Monday, February 01, 2010
My review of Louis Menand’s The Marketplace of Ideas appeared in yesterday’s NYT Book Review, and offers solid proof that the 650-word review is not my strongest genre. Because of my unfortunate habit of summarizing and even quoting from the books I review (as Jerry Graff asked me, “how come you do that instead of just offering your own account of American higher education and then mentioning the author’s name in your review’s final sentence”?), I had to devote 642 of my words to Menand’s argument, leaving only eight for myself. See if you can figure out which eight! Hint: they’re not consecutive.
Shorter me: what’s a shorter?
So I may have a bit more to say about Menand’s book here or at CT (or at both places!) in the next few days—specifically, about his proposals to shorten the average time-to-degree in the humanities. Yes, I know he’s been shopping these around for a while, and I know that Marc Bousquet remains (almost) as skeptical as ever. But I’ve changed my mind on the subject over the past 15 years, and maybe, just maybe, I’ll try to explain why.
In the meantime, more Jamie news! He began his second stint at the LifeLink apartment yesterday, and he’s staying for a full week. This time he has two roommates (as well as the apartment coach), friends from Special Olympics basketball and golf. (However, moving in on Sunday afternoon and doing the meal planning and shopping for the week on Sunday evening, Jamie had to miss his 6-7:30 Special Olympics swimming practice.) And we have a very empty house. I think I’ll stop by his place of work tomorrow and check in on him.
The other day, I was going through his school backpack and came upon his Health folder. For the most part it’s the standard high school fare, stuff about making healthy choices and having self-esteem, and so on. But one page caught my attention: under the heading “Autobiography,” students were asked what they would write about themselves and how they would title their work. Here’s Jamie’s response:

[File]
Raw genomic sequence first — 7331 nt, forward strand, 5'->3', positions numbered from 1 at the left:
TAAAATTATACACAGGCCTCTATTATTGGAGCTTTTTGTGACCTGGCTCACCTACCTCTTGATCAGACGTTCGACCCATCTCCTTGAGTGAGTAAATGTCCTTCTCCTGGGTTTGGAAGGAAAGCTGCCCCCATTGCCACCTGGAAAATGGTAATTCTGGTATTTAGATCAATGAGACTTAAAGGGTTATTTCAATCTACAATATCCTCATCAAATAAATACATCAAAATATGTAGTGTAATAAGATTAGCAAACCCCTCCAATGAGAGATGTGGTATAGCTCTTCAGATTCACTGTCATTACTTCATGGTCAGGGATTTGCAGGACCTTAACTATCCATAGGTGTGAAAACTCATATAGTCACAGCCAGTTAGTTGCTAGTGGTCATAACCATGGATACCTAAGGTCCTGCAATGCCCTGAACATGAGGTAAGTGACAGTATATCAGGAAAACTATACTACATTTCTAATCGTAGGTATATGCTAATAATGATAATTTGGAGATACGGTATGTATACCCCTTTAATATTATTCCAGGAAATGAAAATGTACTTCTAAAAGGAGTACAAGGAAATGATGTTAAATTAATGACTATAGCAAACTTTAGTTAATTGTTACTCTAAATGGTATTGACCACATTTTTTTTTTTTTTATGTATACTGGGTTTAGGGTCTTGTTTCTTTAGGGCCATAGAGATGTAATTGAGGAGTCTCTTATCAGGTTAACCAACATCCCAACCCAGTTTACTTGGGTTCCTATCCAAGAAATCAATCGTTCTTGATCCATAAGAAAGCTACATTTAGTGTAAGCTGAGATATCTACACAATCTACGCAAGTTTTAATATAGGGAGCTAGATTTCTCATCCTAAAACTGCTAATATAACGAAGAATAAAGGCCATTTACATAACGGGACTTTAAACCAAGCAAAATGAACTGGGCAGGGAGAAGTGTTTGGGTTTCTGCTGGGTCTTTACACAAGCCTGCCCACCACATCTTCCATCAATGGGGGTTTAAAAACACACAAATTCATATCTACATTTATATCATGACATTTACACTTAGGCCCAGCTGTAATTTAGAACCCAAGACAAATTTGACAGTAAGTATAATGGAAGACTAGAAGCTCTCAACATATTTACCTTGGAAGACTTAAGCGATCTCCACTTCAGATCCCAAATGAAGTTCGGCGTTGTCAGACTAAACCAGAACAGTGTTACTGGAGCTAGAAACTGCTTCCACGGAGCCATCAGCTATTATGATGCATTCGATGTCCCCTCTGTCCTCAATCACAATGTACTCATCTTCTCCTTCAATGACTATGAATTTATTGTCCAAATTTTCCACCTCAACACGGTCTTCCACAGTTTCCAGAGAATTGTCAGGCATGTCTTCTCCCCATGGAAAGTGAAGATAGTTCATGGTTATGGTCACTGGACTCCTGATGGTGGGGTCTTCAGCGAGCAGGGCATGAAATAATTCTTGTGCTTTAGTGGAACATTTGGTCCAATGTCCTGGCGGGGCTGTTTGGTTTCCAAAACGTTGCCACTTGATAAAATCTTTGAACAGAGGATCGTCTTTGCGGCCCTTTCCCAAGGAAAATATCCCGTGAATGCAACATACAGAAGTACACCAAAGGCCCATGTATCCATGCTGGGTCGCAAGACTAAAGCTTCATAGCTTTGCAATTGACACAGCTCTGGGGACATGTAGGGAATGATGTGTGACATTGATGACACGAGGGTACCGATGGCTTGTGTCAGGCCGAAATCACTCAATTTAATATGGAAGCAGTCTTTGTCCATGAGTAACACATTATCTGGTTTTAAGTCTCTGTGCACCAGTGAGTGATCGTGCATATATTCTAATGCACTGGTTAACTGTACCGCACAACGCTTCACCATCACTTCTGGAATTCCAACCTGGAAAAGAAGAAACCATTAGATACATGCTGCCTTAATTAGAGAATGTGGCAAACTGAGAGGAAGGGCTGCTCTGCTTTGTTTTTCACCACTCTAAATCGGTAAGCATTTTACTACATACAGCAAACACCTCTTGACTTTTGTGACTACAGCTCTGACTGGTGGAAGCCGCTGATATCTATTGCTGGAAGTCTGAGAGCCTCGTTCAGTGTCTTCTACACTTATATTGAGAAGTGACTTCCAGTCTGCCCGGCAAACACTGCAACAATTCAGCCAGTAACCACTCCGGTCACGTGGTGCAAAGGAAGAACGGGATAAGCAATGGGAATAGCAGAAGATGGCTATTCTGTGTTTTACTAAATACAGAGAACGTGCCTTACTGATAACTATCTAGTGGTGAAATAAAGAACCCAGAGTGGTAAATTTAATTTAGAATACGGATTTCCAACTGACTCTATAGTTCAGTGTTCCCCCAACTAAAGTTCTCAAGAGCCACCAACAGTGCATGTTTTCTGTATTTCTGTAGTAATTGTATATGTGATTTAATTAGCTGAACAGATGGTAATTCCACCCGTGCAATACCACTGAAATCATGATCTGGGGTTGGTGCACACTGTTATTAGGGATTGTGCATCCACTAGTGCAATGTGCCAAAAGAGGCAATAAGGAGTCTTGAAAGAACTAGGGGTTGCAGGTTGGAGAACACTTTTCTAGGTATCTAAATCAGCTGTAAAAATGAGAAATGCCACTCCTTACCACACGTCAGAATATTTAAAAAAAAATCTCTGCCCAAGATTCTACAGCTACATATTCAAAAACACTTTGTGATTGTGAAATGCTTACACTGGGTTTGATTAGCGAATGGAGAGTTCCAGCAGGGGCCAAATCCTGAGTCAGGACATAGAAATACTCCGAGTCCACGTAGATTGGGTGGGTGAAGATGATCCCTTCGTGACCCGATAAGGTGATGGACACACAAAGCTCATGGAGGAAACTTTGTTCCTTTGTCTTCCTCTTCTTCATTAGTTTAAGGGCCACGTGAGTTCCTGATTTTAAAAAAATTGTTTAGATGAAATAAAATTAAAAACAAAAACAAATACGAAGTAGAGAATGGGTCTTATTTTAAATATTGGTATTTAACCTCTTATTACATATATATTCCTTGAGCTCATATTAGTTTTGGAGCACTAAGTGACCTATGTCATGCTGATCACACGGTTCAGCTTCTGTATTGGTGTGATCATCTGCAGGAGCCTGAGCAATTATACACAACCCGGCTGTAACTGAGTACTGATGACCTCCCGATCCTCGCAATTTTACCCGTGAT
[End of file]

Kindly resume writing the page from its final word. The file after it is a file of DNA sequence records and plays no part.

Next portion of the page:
Lifes We Know It
My parents say that all the time. I am a child in my lifelyhood. I am to be going up kid. I like to play Uno. And I also like animals a lot in my life. And I like my cd rum game a lot of times. I am be adult.
My first thought upon reading this was, “that’s so sweet—he opens by talking about the fact that there already is a book about him, written when he was a child (in his lifelyhood).” My second thought was a memory of when he first started taking French in seventh grade, and his teacher, who had never had a student with Down syndrome, informed us that he probably shouldn’t be taking the class, since he wasn’t capable of producing proper sentences in French. “He isn’t capable of producing proper sentences in English, either,” we replied. “But he understands far more than he can say.” (Or, in developmentese, his receptive language skills are much stronger than his expressive language skills.) Seventh grade didn’t go so well, partly because Jamie’s para that year was kind of depressed and didn’t like helping him with French, but his high school teacher and his para have been amazing. He still has trouble writing sentences in French, but his grasp of tenses is getting stronger, and his vocabulary is expanding steadily: I can tell him, “tu dois ranger ta chambre avant de sortir,” and he gets it (not that he proceeds to clean his room right away—he is a teenager, after all), and the other day I couldn’t remember the French for coat, and Jamie said, “manteau.”
Anyway, as you can tell, Jamie has a habit of dropping words from his written sentences, so that “I am going to be an adult” becomes “I am be adult.” The first three sentences, as I read them, are about Life As We Know It: “my parents say that all the time” means that he is well acquainted with the fact that there is a book about him and that many people have “met” him through the book, and the next two sentences are Jamie’s version of my explanation, “the book is about when you were a kid just growing up.” As for Uno: that’s a weird one! Of all the things he could have mentioned ... well, he did play some Uno in the LifeLink apartment last month, and more recently he hung out with one of his afterschool companions playing Uno in a local coffeehouse/bookstore. So I suppose it’s fresh in memory, even if it isn’t really one of the salient features of his life. His love for animals and his facility with Harry Potter CD-ROM games, sure, but Uno? Go figure.
When I asked him about his autobiography, Jamie seemed pleased with his work but (of course) did not want to discuss it in front of Janet, so I simply asked him if he could write things like this to help me with the yet-to-be-written book about how he grew up and became an adult. I’ve asked him this question a couple of times in recent years, and Jamie says he’s ready and willing. But we’re going to wait until after he graduates from high school, at least. “You know what will happen when you graduate,” I say. “What?” Jamie always asks. “I will cry,” I say. “Michael,” he replies, with mild-to-moderate exasperation.
I hope Jamie has a great week.